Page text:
The quote in the title above is placed on the lips of Sarpedon by Homer in The Iliad (Book 12, lines 326-327, c. 800-850 B.C.E., translated by Samuel Butler, 1898). It reflects the precariousness of life in those times, but I think might be just as applicable in our age.
Comedian Jack Black has noted that “Carpe Diem” was the more original way of saying YOLO (You Only Live Once, which Drake wrote into his song “The Motto” which premiered October 31, 2011, and Zac Efron later had it tattooed on his hand). Since then, someone created a picture of the Dalai Lama laughing at the concept. But no matter what our beliefs about the afterlife, the very fact that this life is short should neither excuse shirking responsibility to prepare a better world for the future, or internally paralyze us through a fear of futility. Instead, it should actually be a motivation to both take action and live life to its fullest. While some have become nihilistic and echoed phrases such as “live hard and die young,” I believe a finite time on earth should compel us to search out a life of meaning and significance while we are here.
My first conception of death through a young couple I knew as a child, Steve and Michelle. They were already giddy in the way that young lovers are, but they had been especially joyous over their expectation of adding a child to their family. When Michelle had a miscarriage, I saw the despair and depression that overtook them and eventually ended their relationship. I did not understand much about biology at that young age, but I saw their smiles disappear, and unexpected outbursts of tears, which left me feeling powerless.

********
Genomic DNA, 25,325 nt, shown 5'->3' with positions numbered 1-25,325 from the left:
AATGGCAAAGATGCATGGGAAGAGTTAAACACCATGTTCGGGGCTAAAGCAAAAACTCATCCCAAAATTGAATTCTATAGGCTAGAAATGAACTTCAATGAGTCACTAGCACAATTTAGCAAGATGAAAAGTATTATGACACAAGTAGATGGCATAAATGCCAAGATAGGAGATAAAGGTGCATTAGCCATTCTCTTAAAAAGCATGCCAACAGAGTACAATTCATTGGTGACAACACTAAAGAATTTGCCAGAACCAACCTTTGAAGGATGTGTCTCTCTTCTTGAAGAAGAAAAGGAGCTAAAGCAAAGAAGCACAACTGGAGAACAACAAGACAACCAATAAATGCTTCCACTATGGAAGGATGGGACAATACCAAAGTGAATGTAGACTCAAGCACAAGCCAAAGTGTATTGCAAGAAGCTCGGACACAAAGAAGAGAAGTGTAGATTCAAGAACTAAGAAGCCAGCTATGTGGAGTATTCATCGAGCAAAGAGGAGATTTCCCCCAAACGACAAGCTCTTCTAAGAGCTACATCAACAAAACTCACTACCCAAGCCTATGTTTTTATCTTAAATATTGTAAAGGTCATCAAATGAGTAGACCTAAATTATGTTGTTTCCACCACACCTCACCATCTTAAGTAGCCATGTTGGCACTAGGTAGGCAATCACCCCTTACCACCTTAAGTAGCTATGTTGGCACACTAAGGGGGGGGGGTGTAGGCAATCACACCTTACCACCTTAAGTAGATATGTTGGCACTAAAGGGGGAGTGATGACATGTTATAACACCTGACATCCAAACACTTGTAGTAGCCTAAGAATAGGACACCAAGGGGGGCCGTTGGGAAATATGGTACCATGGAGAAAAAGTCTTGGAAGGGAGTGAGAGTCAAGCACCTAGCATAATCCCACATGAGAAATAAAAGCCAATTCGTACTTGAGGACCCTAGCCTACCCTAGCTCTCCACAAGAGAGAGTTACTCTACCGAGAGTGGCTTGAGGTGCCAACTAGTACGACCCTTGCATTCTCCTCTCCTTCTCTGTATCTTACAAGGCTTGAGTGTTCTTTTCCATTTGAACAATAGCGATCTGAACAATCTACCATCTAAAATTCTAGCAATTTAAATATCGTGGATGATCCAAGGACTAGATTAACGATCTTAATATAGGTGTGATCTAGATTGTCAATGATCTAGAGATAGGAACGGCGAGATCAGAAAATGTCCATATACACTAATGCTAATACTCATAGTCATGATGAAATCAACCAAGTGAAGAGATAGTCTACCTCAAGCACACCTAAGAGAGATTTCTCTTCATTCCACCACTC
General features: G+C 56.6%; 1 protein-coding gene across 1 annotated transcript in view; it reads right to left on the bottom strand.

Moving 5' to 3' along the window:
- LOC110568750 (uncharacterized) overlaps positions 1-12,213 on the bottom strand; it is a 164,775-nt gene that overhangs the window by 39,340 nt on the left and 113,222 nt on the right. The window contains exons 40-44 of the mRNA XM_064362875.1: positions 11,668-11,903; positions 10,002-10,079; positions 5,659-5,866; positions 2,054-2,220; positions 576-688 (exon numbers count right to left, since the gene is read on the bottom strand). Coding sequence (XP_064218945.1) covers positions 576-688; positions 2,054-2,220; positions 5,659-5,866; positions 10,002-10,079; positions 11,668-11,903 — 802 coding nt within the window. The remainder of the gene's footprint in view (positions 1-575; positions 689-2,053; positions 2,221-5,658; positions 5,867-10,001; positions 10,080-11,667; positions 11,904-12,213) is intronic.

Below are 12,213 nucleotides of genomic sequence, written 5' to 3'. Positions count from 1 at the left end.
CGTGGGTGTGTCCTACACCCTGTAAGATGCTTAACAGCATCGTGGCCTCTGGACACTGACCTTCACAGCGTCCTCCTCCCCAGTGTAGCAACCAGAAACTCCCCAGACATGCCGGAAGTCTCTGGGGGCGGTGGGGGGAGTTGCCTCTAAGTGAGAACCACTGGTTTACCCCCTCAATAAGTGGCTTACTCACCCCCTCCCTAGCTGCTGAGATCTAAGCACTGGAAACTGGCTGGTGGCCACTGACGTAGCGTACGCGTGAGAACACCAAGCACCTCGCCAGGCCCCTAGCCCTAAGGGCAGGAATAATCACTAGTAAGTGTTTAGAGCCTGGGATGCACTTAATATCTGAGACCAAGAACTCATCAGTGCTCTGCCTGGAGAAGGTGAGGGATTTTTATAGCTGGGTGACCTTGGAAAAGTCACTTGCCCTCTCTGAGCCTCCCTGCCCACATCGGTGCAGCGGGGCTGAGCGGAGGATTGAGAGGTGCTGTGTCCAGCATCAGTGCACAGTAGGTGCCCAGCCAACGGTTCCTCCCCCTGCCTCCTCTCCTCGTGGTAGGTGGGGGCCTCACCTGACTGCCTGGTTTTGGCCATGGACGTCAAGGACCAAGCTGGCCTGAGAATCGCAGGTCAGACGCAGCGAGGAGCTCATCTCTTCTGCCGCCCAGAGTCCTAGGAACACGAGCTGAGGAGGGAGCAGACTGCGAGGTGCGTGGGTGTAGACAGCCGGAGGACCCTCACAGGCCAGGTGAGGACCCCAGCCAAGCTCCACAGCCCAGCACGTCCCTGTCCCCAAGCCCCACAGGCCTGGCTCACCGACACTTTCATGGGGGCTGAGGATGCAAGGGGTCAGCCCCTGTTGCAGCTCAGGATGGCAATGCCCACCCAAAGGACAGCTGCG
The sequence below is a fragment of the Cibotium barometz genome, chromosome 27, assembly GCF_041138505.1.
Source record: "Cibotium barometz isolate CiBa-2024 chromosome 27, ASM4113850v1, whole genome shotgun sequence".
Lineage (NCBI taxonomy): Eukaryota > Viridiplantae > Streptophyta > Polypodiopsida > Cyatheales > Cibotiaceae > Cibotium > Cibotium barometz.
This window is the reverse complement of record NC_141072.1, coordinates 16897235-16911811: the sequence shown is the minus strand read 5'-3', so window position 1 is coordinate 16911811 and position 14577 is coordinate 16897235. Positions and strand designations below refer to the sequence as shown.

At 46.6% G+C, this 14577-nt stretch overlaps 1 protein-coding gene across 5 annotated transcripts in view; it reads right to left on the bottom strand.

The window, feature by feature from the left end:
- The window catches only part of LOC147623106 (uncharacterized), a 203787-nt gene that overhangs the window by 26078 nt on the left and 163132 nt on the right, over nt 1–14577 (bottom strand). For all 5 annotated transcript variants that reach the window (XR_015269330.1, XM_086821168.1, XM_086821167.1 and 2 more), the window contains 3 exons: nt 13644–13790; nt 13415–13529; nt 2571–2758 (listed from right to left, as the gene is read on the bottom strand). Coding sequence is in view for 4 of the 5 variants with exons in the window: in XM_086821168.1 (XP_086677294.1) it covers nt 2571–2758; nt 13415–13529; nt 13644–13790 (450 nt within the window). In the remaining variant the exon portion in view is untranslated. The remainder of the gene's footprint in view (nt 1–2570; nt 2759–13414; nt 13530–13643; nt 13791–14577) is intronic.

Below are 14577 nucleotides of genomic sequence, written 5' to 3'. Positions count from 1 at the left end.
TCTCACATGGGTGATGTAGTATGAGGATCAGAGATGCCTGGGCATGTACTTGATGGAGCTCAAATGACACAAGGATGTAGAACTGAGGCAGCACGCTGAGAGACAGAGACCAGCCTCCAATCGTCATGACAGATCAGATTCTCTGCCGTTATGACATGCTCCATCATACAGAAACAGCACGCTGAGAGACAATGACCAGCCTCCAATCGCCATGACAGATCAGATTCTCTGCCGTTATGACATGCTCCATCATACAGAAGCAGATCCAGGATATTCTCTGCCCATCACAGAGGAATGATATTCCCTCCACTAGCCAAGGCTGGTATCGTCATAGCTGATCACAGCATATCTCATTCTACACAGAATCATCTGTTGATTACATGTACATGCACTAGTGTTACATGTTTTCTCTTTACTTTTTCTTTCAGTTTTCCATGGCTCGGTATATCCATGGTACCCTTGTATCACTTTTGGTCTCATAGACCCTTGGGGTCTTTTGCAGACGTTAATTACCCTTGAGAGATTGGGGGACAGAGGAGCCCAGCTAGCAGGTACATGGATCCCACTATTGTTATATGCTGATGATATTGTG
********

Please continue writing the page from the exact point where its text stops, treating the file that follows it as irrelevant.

The last three years I have walked in the American Cancer Society’s Relay for Life as part of a team honoring Anita Atkisson, one of the best people I have ever known. Using media provided by her family, I created a simple video used as the final tribute at her memorial service. She lived her life helping others, raising her children in an exemplary way, being there when people needed her, yet never allowing them to take from her strength. I also knew a wonderful woman and R.N., Olivia Pastores, who also slowly succumb to cancer. Losing someone close slowly is agonizing, but the sudden appearance of death is just as emotionally jarring.
When I was living in Panorama City, California for a short time, I was sitting with a couple in my living room one evening and heard a loud noise outside. Dashing outside, we saw an elderly man in the empty street, everything completely still except for the small pool of blood surrounding his head and teeth scattered across the lanes (only in retrospect did we realize that these were probably dentures). The 6’ 11” man among the three of us began bawling, while his girlfriend tried to console him, and I went down the street to check on the hysterical driver and called 911. Just as surreal was when I was a teenager, seeing the grandfather I had only met three times for the last time, lying still and eerily motionless, his skin like wax paper. I had no idea what I was supposed to be doing at this viewing, not being able to remember him well.